SEATTLE -- The Alaskan Way Viaduct reopened Sunday night, about five days earlier than expected.

The Washington State Department of Transportation said Monday structural engineers looked at the viaduct and determined it's safe to open early, adding there were no adverse influences on the structure.

When the viaduct closed and Bertha began tunneling, there were about 60 rings -- the interior wall of the tunnel -- to install. Each ring is six and one half feet in width. Seattle Tunnel Partners (STP), a consortium of contractors which is building the tunnel project, estimated they needed to install about four per day.

After installing one on the first day and three on the second, production picked up, and crews were installing five or six per day. STP hopes to average six rings per day for the rest of the tunnel drive.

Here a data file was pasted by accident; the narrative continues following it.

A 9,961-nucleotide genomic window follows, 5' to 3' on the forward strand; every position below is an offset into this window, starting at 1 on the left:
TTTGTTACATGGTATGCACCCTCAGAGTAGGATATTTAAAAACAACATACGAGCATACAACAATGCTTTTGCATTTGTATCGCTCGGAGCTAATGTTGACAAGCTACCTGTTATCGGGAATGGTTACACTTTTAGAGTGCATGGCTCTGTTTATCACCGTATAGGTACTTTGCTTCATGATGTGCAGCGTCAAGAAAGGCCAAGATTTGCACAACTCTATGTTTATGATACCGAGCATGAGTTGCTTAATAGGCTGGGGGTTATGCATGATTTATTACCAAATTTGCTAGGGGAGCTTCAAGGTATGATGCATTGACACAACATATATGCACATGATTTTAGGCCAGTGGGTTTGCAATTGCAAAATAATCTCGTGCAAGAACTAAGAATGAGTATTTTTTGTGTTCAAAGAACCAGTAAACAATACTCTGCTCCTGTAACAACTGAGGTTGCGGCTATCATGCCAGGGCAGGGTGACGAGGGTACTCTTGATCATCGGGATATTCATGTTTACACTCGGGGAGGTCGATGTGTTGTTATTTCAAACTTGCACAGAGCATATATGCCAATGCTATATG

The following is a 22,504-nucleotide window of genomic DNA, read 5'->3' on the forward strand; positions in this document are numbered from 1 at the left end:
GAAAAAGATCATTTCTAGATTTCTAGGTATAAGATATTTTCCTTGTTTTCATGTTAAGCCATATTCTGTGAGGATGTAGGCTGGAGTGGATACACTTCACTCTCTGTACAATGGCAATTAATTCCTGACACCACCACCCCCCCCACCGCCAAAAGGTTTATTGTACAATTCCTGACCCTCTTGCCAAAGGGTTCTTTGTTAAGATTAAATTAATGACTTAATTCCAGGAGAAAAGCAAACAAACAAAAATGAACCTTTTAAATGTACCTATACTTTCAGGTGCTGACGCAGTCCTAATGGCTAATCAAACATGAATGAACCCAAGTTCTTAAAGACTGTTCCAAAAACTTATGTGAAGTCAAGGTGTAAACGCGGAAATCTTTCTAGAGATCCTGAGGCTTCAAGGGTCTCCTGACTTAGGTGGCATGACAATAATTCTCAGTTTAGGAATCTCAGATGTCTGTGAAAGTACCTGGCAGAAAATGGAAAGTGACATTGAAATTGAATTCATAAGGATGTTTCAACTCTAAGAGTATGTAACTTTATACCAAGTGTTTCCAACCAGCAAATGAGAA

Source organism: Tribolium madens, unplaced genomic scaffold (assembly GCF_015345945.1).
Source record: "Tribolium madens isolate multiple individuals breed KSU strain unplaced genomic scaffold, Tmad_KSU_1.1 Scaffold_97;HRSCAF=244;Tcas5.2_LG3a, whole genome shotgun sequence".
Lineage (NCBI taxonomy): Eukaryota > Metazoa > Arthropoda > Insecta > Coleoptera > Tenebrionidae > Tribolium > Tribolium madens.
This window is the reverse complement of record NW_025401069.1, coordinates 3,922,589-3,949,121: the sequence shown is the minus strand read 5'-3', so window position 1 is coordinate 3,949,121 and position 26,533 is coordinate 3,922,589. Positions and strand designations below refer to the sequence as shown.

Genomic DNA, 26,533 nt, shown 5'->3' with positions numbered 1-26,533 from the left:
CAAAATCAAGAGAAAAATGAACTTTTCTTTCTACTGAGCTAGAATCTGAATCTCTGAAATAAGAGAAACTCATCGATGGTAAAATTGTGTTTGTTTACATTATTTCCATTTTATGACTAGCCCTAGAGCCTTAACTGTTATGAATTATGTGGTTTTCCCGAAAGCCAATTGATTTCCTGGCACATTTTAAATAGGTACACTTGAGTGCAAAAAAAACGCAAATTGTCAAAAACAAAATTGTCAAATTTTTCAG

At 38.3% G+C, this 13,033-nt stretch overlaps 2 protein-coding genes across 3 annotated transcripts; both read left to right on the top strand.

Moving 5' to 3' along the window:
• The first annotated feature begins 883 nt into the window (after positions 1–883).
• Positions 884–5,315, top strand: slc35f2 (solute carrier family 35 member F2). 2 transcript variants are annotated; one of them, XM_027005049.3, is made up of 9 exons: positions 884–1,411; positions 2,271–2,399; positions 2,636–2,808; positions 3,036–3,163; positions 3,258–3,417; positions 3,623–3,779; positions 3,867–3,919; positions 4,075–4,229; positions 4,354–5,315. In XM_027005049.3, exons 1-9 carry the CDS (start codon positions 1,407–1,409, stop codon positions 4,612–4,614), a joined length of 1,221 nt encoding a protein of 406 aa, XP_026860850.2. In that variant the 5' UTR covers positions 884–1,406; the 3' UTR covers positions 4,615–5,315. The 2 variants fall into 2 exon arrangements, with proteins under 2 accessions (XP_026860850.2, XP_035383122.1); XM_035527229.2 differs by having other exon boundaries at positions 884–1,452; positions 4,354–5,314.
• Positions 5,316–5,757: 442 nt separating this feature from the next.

The viaduct reopened Sunday before Bertha reached the goal of 385 feet of tunneling. STP project manager Chris Dixon says he's confident it was the right decision.

"Soil conditions are better," said Dixon, who added that as Bertha goes deeper, she runs into more firm soil which is easier to control when tunneling. WSDOT and STP say there was practically no movement by the viaduct due to the tunneling.

There are six more rings to install before Bertha stops for maintenance. Crews will also get some rest after working around-the-clock on a two-shift schedule. Mining will resume next Monday.

Dixon said there were no safety incidents with the tunneling, which he called "remarkable" given the hectic work schedule.

Dixon predicts crews may eventually install nine or ten rings per day as Bertha goes deeper into the soil.

Regardless of how much longer it takes, commuters can rejoice that the traffic conditions have already improved after the viaduct reopening.